Cheese. Or tacky phrases. Or just plain old dull language. We all fear them. It's what our credibility relies on. So with such a burden on our shoulders, how can we go on writing?
It's all too easy for all of us to drop into poor literary choices whilst we're writing. "Love" always wants to rhyme with "Above". It's a fact of life. And surely we all want to love until we die, or dance the night away. Yet we all know that we shouldn't do any of those things in a song. And if it's just not very interesting, well what's the point of taking up the space. However, I'm sure you don't worry about any of this when you're talking to your friend in the pub, or your boss at work, or even the chap at the supermarket.
I for one have an awful rhyme on my answering machine, which was purely by accident, but I'm not letting it bother me, or telling you what it is. (It's not hard to guess.) So don't let it stop you from writing. Once you've got your song started, you can always go back to the particularly questionable lines. That's what re-writing and self editing are about. (You do edit? Don't you...? Maybe that's another article I need to write.) And you may decide that you can justify using them anyway.
Fear of failure is the biggest preventer of writing. We all set ourselves writing goals. Me, I'd like to be able to write as well as Carole King, be as respected as Bob Dylan, as prolific and successful as Dianne Warren, and have the acclaim of Mozart. It's unlikely to happen, but I still set myself these impossible targets. The secret is not to strive to reach your goals every time. Fear feeds fear. And Fear loves to eat your creativity. Don't be afraid to get something down today that isn't your best. Tomorrow, or next week you can edit out the rubbish and in your flush of confidence having knocked out seven new songs, you can mould your piece of clay into a masterpiece. Or you can throw it away in the bin, as the other six songs are all excellent! OK, it doesn't all work quite like that. But you get the point.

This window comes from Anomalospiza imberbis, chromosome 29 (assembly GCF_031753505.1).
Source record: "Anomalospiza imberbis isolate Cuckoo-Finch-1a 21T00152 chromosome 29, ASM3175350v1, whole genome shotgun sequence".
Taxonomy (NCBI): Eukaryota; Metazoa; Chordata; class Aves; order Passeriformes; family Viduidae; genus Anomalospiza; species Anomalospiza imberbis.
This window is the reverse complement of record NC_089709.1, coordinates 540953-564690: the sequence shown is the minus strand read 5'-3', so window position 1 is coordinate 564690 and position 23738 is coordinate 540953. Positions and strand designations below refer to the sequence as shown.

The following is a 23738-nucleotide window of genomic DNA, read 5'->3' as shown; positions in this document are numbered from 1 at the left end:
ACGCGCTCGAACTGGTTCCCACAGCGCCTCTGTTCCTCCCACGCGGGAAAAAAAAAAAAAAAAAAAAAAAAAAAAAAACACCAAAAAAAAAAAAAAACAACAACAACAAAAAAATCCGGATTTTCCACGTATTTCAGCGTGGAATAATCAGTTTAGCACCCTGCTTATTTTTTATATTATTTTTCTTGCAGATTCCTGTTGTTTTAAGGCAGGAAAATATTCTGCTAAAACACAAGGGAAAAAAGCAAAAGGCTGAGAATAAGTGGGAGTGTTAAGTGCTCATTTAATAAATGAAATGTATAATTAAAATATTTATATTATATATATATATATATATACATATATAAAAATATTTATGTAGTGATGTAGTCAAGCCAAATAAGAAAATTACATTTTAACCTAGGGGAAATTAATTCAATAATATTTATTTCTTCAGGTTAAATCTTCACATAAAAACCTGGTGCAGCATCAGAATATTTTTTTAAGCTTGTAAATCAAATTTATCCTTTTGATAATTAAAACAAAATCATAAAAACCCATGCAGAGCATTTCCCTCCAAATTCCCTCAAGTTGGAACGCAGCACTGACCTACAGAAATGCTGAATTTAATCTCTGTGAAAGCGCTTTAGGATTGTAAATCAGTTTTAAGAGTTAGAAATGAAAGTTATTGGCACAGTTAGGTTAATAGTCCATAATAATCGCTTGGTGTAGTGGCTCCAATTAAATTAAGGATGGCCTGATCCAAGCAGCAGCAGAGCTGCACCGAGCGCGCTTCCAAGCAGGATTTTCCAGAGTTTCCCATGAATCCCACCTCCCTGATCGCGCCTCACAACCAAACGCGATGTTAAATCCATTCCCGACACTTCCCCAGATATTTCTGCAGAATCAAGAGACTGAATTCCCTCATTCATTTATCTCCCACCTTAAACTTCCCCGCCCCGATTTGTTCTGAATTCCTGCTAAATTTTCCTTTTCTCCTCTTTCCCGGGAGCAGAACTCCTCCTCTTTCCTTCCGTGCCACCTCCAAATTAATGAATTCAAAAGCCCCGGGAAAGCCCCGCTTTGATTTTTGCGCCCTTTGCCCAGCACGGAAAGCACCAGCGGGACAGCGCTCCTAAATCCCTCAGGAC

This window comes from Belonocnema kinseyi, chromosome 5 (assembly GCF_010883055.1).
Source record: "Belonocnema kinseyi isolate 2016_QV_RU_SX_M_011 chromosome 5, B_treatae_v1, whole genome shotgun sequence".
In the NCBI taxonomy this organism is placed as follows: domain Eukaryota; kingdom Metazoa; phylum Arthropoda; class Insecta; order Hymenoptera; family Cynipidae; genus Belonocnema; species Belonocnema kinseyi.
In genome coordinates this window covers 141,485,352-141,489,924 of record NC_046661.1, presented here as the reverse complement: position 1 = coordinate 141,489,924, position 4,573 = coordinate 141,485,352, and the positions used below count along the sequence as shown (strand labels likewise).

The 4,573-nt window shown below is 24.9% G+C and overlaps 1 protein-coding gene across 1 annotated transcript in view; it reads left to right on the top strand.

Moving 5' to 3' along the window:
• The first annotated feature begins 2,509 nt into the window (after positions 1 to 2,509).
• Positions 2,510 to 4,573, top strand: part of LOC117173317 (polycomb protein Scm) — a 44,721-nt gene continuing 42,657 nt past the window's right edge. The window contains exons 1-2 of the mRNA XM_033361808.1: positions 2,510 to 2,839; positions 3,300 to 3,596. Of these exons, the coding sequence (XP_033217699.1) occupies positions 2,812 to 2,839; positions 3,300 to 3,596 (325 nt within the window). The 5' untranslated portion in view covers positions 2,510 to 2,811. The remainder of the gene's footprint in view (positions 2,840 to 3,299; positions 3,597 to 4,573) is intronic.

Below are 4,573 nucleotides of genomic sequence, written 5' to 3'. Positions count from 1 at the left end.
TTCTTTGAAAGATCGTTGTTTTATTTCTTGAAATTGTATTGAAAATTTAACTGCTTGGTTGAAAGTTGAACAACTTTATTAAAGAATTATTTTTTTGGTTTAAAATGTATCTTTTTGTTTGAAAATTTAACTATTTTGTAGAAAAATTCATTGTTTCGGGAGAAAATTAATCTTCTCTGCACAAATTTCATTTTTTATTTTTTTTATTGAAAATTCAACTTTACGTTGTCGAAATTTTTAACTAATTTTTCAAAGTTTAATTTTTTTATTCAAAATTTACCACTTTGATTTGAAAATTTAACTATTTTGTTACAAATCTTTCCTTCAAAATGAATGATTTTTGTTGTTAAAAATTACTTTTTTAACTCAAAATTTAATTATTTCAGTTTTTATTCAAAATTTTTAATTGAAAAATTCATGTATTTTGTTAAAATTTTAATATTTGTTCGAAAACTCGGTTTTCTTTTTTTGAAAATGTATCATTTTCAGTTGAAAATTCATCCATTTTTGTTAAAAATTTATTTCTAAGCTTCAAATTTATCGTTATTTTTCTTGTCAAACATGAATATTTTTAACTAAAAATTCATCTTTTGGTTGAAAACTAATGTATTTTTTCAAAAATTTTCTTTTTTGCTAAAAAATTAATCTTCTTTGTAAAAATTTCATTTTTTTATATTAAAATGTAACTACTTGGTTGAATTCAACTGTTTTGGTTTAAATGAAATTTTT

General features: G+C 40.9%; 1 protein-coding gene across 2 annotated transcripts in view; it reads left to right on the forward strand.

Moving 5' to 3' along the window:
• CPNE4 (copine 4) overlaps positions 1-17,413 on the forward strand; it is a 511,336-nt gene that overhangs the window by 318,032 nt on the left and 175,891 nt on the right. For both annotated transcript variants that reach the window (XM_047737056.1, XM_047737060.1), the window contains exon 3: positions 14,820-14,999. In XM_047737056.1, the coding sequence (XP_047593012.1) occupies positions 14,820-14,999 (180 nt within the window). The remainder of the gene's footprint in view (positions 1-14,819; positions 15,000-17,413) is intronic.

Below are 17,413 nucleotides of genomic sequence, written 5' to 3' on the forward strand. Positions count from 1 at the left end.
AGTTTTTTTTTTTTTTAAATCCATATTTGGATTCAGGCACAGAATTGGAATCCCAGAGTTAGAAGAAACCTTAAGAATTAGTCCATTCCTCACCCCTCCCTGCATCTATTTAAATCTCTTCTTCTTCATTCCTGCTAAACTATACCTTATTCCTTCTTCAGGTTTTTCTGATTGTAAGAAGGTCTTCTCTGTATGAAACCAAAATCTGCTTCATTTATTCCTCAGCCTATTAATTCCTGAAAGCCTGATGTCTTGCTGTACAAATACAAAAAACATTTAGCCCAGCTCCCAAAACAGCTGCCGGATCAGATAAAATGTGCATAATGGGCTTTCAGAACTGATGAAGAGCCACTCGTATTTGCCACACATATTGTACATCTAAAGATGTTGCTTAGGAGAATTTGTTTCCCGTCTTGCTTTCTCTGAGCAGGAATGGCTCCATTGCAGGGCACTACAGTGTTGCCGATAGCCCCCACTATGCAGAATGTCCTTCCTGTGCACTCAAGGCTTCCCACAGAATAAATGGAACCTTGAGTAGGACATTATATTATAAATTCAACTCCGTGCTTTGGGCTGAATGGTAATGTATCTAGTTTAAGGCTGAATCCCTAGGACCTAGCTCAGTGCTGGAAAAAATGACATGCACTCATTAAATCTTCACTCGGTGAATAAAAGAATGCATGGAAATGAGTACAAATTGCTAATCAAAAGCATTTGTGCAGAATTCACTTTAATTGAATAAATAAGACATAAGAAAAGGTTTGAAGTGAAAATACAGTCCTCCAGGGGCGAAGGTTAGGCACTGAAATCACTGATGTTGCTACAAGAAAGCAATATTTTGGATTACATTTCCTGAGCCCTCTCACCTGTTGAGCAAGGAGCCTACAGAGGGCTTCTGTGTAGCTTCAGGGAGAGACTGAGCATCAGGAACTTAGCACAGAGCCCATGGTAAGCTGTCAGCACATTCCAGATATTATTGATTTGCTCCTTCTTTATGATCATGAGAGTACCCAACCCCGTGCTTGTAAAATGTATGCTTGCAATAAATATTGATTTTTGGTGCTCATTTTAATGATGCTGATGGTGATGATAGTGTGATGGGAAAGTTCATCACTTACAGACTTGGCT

A Writing Place
Last, and most definitely not least is your location. If having taken on board everything that I've said you still can't write, then your problem is probably your writing place. We all have one, but we don't always know where it is, what it looks like, or how it feels. It's basically where you are most comfortable writing. Your location can sometimes be physical, but it can equally be psychological or philosophical. Which I suppose makes it a little more difficult to find.